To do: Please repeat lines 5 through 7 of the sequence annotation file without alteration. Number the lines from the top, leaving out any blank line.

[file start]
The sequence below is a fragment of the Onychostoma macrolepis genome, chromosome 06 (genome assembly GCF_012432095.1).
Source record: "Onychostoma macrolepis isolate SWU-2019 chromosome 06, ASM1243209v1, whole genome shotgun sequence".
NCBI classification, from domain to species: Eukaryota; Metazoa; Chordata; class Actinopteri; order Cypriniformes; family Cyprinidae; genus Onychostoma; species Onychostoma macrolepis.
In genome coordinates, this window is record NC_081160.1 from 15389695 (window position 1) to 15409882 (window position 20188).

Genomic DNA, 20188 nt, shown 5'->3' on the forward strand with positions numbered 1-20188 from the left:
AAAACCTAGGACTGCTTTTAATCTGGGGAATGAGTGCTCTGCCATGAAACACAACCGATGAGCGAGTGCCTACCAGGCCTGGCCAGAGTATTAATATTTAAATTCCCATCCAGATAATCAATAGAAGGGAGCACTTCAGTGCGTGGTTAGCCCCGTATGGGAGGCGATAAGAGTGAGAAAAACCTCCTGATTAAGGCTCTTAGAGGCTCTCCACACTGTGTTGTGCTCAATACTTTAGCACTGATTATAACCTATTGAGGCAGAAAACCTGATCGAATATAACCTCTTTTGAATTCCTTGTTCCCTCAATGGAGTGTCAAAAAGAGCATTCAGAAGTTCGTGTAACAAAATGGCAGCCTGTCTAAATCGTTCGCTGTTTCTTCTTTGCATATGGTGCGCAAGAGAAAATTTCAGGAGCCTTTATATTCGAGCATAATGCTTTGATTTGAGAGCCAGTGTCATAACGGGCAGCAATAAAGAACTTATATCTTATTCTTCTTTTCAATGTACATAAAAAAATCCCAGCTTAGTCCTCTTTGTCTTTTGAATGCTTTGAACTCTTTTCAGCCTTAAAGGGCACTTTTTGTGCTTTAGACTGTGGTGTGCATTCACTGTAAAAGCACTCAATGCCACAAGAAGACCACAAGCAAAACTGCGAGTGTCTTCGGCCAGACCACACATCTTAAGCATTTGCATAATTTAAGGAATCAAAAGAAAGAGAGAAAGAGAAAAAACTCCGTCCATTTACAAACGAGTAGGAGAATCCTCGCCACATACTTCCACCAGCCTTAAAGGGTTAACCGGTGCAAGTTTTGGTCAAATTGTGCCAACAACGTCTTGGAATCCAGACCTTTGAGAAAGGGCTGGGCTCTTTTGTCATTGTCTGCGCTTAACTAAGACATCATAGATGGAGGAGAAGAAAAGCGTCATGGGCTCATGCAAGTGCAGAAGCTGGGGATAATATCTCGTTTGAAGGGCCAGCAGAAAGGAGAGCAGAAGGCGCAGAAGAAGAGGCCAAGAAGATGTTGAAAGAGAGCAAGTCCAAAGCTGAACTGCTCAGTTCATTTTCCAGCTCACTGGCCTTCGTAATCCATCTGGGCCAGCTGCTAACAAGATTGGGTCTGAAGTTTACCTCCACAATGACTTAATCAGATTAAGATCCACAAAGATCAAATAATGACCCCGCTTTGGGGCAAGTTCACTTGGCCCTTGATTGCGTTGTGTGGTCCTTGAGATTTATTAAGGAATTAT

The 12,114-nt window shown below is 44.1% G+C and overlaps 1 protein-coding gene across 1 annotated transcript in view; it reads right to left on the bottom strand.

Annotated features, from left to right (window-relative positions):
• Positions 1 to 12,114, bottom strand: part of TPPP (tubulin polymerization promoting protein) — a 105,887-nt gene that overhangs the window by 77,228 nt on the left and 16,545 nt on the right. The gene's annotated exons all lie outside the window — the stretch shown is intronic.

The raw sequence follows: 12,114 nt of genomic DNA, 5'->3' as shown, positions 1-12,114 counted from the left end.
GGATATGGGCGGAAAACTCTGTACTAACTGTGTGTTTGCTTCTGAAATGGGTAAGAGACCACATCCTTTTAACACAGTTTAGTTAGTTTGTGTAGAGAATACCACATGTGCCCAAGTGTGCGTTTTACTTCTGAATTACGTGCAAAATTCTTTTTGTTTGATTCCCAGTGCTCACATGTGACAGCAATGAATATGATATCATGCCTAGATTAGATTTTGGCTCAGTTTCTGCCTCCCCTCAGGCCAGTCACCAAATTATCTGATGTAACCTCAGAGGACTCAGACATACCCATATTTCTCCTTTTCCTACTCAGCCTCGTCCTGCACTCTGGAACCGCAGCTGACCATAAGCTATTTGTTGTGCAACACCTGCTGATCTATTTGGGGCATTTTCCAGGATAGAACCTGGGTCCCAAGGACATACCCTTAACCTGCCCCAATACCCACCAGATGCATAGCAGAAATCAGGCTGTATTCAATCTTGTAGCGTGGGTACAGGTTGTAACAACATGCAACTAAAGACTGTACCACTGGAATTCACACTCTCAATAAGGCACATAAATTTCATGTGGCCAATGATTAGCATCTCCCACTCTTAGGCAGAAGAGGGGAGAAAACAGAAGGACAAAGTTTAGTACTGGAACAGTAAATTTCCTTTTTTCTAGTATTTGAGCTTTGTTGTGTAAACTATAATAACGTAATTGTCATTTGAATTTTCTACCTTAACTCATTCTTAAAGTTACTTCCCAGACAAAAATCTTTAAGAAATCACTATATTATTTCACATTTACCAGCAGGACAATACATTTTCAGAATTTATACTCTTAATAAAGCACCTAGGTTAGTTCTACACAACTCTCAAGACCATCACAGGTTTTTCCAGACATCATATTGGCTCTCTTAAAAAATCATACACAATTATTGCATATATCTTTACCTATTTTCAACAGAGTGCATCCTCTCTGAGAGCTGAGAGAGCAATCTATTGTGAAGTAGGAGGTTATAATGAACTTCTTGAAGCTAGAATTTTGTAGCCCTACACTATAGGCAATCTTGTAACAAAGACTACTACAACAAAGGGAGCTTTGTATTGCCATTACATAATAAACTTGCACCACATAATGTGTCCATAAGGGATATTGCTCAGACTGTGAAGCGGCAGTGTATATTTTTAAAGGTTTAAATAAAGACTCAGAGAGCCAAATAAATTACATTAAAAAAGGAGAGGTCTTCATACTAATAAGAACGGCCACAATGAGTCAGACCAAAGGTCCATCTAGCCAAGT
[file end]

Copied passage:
Genomic DNA, 20188 nt, shown 5'->3' on the forward strand with positions numbered 1-20188 from the left:
AAAACCTAGGACTGCTTTTAATCTGGGGAATGAGTGCTCTGCCATGAAACACAACCGATGAGCGAGTGCCTACCAGGCCTGGCCAGAGTATTAATATTTAAATTCCCATCCAGATAATCAATAGAAGGGAGCACTTCAGTGCGTGGTTAGCCCCGTATGGGAGGCGATAAGAGTGAGAAAAACCTCCTGATTAAGGCTCTTAGAGGCTCTCCACACTGTGTTGTGCTCAATACTTTAGCACTGATTATAACCTATTGAGGCAGAAAACCTGATCGAATATAACCTCTTTTGAATTCCTTGTTCCCTCAATGGAGTGTCAAAAAGAGCATTCAGAAGTTCGTGTAACAAAATGGCAGCCTGTCTAAATCGTTCGCTGTTTCTTCTTTGCATATGGTGCGCAAGAGAAAATTTCAGGAGCCTTTATATTCGAGCATAATGCTTTGATTTGAGAGCCAGTGTCATAACGGGCAGCAATAAAGAACTTATATCTTATTCTTCTTTTCAATGTACATAAAAAAATCCCAGCTTAGTCCTCTTTGTCTTTTGAATGCTTTGAACTCTTTTCAGCCTTAAAGGGCACTTTTTGTGCTTTAGACTGTGGTGTGCATTCACTGTAAAAGCACTCAATGCCACAAGAAGACCACAAGCAAAACTGCGAGTGTCTTCGGCCAGACCACACATCTTAAGCATTTGCATAATTTAAGGAATCAAAAGAAAGAGAGAAAGAGAAAAAACTCCGTCCATTTACAAACGAGTAGGAGAATCCTCGCCACATACTTCCACCAGCCTTAAAGGGTTAACCGGTGCAAGTTTTGGTCAAATTGTGCCAACAACGTCTTGGAATCCAGACCTTTGAGAAAGGGCTGGGCTCTTTTGTCATTGTCTGCGCTTAACTAAGACATCATAGATGGAGGAGAAGAAAAGCGTCATGGGCTCATGCAAGTGCAGAAGCTGGGGATAATATCTCGTTTGAAGGGCCAGCAGAAAGGAGAGCAGAAGGCGCAGAAGAAGAGGCCAAGAAGATGTTGAAAGAGAGCAAGTCCAAAGCTGAACTGCTCAGTTCATTTTCCAGCTCACTGGCCTTCGTAATCCATCTGGGCCAGCTGCTAACAAGATTGGGTCTGAAGTTTACCTCCACAATGACTTAATCAGATTAAGATCCACAAAGATCAAATAATGACCCCGCTTTGGGGCAAGTTCACTTGGCCCTTGATTGCGTTGTGTGGTCCTTGAGATTTATTAAGGAATTAT

The 12,114-nt window shown below is 44.1% G+C and overlaps 1 protein-coding gene across 1 annotated transcript in view; it reads right to left on the bottom strand.